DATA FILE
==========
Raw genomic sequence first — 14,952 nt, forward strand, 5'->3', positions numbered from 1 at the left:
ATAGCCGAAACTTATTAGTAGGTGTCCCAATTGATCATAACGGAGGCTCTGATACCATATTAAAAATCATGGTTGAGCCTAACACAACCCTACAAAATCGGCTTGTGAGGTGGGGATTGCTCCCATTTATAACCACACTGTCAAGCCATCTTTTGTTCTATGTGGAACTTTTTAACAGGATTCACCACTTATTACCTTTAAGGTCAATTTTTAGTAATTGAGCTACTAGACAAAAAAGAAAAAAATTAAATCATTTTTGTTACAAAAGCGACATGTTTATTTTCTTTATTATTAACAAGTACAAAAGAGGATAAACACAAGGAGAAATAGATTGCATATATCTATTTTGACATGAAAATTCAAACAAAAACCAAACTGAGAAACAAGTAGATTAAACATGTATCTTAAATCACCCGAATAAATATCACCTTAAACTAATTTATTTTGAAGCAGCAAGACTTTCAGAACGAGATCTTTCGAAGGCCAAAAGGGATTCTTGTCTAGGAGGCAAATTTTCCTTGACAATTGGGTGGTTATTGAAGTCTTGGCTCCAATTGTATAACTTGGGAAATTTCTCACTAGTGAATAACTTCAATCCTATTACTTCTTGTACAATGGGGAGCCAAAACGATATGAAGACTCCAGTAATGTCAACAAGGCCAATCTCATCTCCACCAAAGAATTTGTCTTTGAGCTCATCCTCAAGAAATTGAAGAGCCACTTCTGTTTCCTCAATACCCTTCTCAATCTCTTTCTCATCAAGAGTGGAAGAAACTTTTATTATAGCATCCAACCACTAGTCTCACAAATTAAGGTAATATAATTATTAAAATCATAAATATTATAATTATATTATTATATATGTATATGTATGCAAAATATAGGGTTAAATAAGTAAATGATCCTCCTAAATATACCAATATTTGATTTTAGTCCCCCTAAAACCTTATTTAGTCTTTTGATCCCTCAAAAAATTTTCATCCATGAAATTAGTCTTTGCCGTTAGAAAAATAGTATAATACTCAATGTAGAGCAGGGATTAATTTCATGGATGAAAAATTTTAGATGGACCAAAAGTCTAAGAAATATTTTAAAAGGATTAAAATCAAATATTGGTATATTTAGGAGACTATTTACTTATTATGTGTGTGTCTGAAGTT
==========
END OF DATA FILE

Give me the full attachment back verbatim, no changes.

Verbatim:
Raw genomic sequence first — 14,952 nt, forward strand, 5'->3', positions numbered from 1 at the left:
ATAGCCGAAACTTATTAGTAGGTGTCCCAATTGATCATAACGGAGGCTCTGATACCATATTAAAAATCATGGTTGAGCCTAACACAACCCTACAAAATCGGCTTGTGAGGTGGGGATTGCTCCCATTTATAACCACACTGTCAAGCCATCTTTTGTTCTATGTGGAACTTTTTAACAGGATTCACCACTTATTACCTTTAAGGTCAATTTTTAGTAATTGAGCTACTAGACAAAAAAGAAAAAAATTAAATCATTTTTGTTACAAAAGCGACATGTTTATTTTCTTTATTATTAACAAGTACAAAAGAGGATAAACACAAGGAGAAATAGATTGCATATATCTATTTTGACATGAAAATTCAAACAAAAACCAAACTGAGAAACAAGTAGATTAAACATGTATCTTAAATCACCCGAATAAATATCACCTTAAACTAATTTATTTTGAAGCAGCAAGACTTTCAGAACGAGATCTTTCGAAGGCCAAAAGGGATTCTTGTCTAGGAGGCAAATTTTCCTTGACAATTGGGTGGTTATTGAAGTCTTGGCTCCAATTGTATAACTTGGGAAATTTCTCACTAGTGAATAACTTCAATCCTATTACTTCTTGTACAATGGGGAGCCAAAACGATATGAAGACTCCAGTAATGTCAACAAGGCCAATCTCATCTCCACCAAAGAATTTGTCTTTGAGCTCATCCTCAAGAAATTGAAGAGCCACTTCTGTTTCCTCAATACCCTTCTCAATCTCTTTCTCATCAAGAGTGGAAGAAACTTTTATTATAGCATCCAACCACTAGTCTCACAAATTAAGGTAATATAATTATTAAAATCATAAATATTATAATTATATTATTATATATGTATATGTATGCAAAATATAGGGTTAAATAAGTAAATGATCCTCCTAAATATACCAATATTTGATTTTAGTCCCCCTAAAACCTTATTTAGTCTTTTGATCCCTCAAAAAATTTTCATCCATGAAATTAGTCTTTGCCGTTAGAAAAATAGTATAATACTCAATGTAGAGCAGGGATTAATTTCATGGATGAAAAATTTTAGATGGACCAAAAGTCTAAGAAATATTTTAAAAGGATTAAAATCAAATATTGGTATATTTAGGAGACTATTTACTTATTATGTGTGTGTCTGAAGTT